Imhotep did have a continued legacy long after his passing, but not in a haunt-your-dreams kind of way. He was deified by the Egyptians (a big honor for a commoner) and later by the Greeks as a god of medicine.
- Birthplace: Memphis, Egypt
The Villain Edit: As painted by the French revolutionaries, Marie Antoinette was a sex-crazed monster who slept on piles of money and bathed herself in the tears of poor people. She represented all the evils of excess, as embodied in her infamous quote, "Let them eat cake" - which she never actually said.
Why It's Unfair: While Antoinette certainly did have a taste for the finer things, she was mostly just a (very rich) person in the wrong place at the wrong time. She became a scapegoat for every problem in France, and didn't deserve much of the flak.
The real Antoinette was a people person, far from the uncaring and cruel villain her enemies portrayed her to be. She loved children, and adopted several during her reign who couldn't otherwise be cared for or were in dire circumstances. She and Louis XVI were actually quite charitable. Antoinette herself would frequently visit poor families and provide financial assistance. She also established a home for unwed mothers. There are numerous examples of her personally going out of her way to help someone when she learned they were in need.
Of course, France had a massive issue of economic disparity, and of course, Antoinette had no qualms about spending exorbitant amounts of money on luxurious personal items. But if anything, she was guilty of frivolity, and of not understanding her privilege - and did not deserve her gruesome fate.
- Age: Dec. at 37 (1755-1793)
- Birthplace: Europe, Austria, Vienna, Hofburg Palace, Central Europe
The Villain Edit: If you haven't heard of William Bligh specifically, you may have heard of the mutiny on his ship HMS Bounty in one of the many Hollywood versions of the incident.
Bligh was the commanding officer of the merchant vessel that sailed from England to Tahiti in 1788. The mission was to collect breadfruit saplings from Tahiti and take them to the British colonies in the West Indies to feed the enslaved people there. However, Bligh and his crew had to bide their time in Tahiti for five months before the plants were ready for transport.
Shortly after leaving Tahiti, a mutiny was led by Bligh's former BFF and protégé Fletcher Christian. Bligh and his 18 loyal crew members were forced onto a small, open boat with five days' worth of food and water, and abandoned in the middle of the Pacific Ocean.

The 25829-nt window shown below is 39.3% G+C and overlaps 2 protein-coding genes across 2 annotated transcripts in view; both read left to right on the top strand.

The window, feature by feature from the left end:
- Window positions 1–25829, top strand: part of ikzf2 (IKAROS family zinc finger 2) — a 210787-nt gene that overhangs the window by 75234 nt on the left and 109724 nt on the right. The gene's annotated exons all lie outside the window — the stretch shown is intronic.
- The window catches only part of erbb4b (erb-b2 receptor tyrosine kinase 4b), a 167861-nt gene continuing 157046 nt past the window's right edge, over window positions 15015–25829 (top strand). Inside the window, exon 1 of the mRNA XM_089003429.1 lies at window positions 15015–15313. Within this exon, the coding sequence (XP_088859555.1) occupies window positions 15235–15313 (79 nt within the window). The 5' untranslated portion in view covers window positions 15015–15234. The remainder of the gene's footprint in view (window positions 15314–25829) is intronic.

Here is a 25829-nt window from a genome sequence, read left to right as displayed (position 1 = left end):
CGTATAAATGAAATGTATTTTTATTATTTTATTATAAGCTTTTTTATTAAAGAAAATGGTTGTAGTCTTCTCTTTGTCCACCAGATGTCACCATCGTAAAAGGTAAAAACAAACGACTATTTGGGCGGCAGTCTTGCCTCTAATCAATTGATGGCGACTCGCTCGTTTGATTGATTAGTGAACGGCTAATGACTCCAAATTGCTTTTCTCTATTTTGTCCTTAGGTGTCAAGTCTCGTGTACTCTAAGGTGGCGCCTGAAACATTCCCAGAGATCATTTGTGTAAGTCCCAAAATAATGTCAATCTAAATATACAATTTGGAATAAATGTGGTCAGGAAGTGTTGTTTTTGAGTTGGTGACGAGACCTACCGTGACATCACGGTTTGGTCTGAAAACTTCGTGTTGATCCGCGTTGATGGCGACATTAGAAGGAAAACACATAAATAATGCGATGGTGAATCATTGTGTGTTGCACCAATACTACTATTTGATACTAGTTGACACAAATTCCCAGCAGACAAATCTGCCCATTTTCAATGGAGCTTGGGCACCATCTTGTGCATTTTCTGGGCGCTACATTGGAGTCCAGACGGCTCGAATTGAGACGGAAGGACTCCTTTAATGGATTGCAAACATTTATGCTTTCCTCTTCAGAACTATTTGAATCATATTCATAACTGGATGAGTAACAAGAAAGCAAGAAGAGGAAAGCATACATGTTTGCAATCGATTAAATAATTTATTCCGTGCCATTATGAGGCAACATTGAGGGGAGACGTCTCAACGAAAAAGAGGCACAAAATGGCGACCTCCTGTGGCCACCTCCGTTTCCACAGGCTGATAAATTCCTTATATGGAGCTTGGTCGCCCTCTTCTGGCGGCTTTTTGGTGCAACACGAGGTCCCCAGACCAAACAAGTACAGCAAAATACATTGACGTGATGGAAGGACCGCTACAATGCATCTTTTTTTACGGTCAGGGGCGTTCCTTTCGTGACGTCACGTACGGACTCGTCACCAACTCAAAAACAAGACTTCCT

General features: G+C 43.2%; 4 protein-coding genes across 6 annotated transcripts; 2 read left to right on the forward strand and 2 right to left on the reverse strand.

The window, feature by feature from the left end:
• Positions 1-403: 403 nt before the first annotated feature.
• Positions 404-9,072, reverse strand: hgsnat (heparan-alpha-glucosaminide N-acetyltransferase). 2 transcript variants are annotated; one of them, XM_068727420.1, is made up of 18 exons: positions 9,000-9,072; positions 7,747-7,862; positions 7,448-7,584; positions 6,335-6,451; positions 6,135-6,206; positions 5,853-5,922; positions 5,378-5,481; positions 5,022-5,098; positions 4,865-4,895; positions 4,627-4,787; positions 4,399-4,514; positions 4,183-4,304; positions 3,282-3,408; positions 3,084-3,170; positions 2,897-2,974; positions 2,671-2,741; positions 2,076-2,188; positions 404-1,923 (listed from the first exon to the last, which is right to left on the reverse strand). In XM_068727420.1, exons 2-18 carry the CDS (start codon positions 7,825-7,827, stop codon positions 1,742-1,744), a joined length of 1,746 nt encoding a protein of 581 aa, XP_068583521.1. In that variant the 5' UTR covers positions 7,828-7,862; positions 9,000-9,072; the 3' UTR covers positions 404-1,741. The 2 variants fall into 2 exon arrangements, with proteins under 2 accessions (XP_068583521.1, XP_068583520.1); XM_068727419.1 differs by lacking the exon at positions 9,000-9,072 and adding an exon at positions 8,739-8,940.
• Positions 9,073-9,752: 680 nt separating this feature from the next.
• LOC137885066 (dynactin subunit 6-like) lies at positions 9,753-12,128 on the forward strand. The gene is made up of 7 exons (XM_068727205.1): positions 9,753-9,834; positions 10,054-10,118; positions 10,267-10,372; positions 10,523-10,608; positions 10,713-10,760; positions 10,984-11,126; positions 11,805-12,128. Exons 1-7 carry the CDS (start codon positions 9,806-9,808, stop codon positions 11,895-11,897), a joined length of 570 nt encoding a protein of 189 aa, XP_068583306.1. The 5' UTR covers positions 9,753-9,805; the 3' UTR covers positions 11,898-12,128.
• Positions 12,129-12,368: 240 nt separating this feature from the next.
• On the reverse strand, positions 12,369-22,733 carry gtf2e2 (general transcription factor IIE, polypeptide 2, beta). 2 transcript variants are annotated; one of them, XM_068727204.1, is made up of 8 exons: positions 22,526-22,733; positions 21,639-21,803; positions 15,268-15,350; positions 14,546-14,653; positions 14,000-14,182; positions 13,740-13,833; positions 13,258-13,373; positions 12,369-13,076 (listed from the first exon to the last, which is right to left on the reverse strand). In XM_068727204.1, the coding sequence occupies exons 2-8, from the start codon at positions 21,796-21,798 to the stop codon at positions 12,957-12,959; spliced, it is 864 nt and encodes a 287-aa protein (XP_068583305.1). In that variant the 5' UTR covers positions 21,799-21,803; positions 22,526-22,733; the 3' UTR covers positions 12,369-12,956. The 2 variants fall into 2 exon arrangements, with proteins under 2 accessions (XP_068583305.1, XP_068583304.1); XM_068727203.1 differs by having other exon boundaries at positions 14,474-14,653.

According to the many fictionalized adaptations of the event, Bligh deserved his mutiny and then some. He was a tyrannical and abusive commander who made life aboard the Bounty unbearable. The mutineers had no choice but to take over. After all, why would a group of men so brutally oust their own leader if he didn't deserve it?
Why It's Unfair: For every account that makes Bligh look like a terrifying sadist, there's another that says he was the opposite. While he may not have always used the kindest words, it seems he would often choose words where other captains used violence. He was less inclined to flog and use physical punishment than was typical for the time, and paid particular attention to the health of his crew, ensuring they had appropriate rations and longer sleep shifts.
While such a long voyage at sea probably drained the crew, another theory proposes the mutiny wasn't motivated by Bligh at all. Rather, the mutineers had such a grand time partying in Tahiti that they wanted to return full time. Bligh himself suspected this was the reason for the mutiny, and the backstabbing party ended up doing just that. Meanwhile, Bligh and his supporters somehow managed to make it to safety in the Dutch East Indies after traversing 4,000 miles (6,500 kilometers) over 42 days.
- Age: Dec. at 63 (1754-1817)
- Birthplace: Plymouth, United Kingdom